The Prince is a book that describes the duties and responsibilities of a ruler in his country. Machiavelli writes about the use violence for the sake of the people, the need to be feared if necessary, prevention of domestic revolt, and countless other themes that directly contradicted his true beliefs. He abandoned his values in an attempt to survive and stay politically relevant. He believed this "how-to" guide for a monarch type leader would be good enough to get him back into Florentine politics. Sadly, he was mistaken.

When Donald Trump took office, the political world believed there would be a split in the Republican party between those who support Trump and those who would call him out and criticize his actions. As the months began to pass, the criticism from the right began to dwindle. It seemed as if the only two voices that criticized Trump were Senator John McCain and Governor John Kasich. However, the voices in the past that heavily criticized Trump were heard again, this time in support of the President. Slowly, they began to not only support his policies but support his language and habits as well. Most recently, Senator Ted Cruz displayed his active support for the President by getting Trump to rally for him in his Texas Senate race. Senator Lindsey Graham now offers messages of support for the President, including praising him on the economy, SCOTUS nominations, and even saying "he [Trump] is doing things I respect."

This extends to many other Republicans both in and out of office who support him in order to survive politically. It can be seen as an abandonment of ideals and values in order to hitch one's wagon to the winning horse.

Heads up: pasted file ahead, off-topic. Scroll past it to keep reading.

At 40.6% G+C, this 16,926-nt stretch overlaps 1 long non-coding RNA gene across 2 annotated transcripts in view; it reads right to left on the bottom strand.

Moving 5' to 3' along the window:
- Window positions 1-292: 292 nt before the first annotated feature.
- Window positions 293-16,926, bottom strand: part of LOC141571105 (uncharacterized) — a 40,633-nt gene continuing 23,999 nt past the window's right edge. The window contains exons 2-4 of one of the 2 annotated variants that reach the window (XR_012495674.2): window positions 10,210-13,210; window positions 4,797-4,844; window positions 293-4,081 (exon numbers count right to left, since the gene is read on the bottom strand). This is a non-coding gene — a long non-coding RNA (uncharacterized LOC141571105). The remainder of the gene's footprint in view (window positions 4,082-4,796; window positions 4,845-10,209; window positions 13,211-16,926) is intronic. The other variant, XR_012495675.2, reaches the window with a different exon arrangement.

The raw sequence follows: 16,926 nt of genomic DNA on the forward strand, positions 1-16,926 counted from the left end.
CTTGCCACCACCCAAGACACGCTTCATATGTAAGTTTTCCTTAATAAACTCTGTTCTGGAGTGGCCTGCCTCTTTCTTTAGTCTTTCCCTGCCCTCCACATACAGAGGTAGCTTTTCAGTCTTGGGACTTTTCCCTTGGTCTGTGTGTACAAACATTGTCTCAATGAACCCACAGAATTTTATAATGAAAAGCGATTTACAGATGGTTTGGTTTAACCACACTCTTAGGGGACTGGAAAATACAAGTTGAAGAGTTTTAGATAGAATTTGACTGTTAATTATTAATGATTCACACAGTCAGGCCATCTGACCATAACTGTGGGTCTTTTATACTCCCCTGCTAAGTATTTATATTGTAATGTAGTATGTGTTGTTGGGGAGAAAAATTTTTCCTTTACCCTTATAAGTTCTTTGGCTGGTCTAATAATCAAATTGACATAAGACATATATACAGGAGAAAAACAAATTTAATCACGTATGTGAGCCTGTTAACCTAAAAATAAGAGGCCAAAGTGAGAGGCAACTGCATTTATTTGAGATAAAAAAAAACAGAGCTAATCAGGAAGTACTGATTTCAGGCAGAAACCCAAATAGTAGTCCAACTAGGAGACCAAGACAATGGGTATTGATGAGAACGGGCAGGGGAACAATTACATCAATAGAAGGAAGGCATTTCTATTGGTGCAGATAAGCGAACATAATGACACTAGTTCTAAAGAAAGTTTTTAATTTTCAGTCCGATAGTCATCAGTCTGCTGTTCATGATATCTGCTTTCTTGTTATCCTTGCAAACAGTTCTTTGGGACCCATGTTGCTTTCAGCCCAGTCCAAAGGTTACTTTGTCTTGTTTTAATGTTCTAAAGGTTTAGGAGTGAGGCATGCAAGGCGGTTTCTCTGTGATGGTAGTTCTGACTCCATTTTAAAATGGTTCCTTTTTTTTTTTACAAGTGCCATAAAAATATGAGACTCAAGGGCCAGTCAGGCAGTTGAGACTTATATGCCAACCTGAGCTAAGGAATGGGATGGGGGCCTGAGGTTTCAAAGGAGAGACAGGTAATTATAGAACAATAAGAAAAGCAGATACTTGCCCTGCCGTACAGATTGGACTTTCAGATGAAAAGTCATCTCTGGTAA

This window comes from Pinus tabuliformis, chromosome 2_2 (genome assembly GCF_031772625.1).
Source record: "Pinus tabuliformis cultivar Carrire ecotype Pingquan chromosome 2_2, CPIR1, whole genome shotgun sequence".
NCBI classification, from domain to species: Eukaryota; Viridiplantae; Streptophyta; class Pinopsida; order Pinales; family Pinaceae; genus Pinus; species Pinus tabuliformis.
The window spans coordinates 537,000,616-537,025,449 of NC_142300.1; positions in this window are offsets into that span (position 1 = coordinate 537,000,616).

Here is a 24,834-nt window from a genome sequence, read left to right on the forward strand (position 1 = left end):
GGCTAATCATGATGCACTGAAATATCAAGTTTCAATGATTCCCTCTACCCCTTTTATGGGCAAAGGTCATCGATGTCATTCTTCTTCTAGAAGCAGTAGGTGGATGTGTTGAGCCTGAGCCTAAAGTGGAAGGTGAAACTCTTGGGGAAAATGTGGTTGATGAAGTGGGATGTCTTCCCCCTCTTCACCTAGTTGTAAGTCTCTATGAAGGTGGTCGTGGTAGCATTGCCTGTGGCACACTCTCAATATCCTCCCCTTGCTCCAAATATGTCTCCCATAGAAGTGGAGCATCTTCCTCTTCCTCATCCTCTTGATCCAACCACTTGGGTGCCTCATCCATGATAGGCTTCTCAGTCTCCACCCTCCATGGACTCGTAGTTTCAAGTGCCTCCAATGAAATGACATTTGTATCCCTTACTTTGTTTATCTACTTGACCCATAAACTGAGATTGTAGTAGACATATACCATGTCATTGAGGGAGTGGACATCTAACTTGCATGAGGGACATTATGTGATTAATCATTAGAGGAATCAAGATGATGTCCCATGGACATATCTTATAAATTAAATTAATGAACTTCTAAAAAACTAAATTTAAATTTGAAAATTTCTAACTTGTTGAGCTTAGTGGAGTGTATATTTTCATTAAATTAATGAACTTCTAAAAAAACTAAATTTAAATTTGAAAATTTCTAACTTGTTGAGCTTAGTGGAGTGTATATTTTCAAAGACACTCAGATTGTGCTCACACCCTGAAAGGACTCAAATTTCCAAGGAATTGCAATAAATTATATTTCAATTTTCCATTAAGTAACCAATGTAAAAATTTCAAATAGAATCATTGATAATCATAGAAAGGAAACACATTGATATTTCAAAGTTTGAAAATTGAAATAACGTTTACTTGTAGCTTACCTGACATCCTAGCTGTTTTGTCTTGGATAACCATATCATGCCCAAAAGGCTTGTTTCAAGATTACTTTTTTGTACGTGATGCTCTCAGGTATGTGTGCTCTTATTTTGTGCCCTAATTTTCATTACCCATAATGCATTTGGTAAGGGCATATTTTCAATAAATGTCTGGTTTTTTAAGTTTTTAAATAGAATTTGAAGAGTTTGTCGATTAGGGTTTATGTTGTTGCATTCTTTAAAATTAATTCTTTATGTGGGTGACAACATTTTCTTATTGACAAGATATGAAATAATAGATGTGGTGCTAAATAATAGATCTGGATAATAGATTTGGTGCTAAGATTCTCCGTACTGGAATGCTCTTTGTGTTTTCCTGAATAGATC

Machiavelli was not chosen by the Medici to work for them politically, but as a consolation he received a few commissions to work on small diplomatic projects. He also wrote plays and other discourses. In 1527 Machiavelli saw a second chance, the rule of the Medici was stopped by the hands of Charles V and his army. Charles V implemented the republic once again in Florence giving Machiavelli a second chance to reclaim his diplomatic position and his social status. However, Machiavelli's past caught up with him. His attachment to the Medici and his name as author of The Prince, a direct refutation of republican ideas, led the new Florentine leaders to reject him. His reputation deteriorated as well as his health. Machiavelli later died only a few months after, killed by his need to return to politics, no matter the cost.

A Tragic Ending?

Machiavelli's tragic story ended in his death partly because he abandoned his beliefs. There will be a time where Trump is no longer President, a new status quo, a time in which the "republic" will return, as far as the comparison goes. Will these establishment Republicans be accepted back into society? Or will they be ousted, like Machiavelli because they decided to abandon their values for political survival.

This content reflects the personal opinions of the author. It is accurate and true to the best of the author’s knowledge and should not be substituted for impartial fact or advice in legal, political, or personal matters.

© 2018 Gianfranco Regina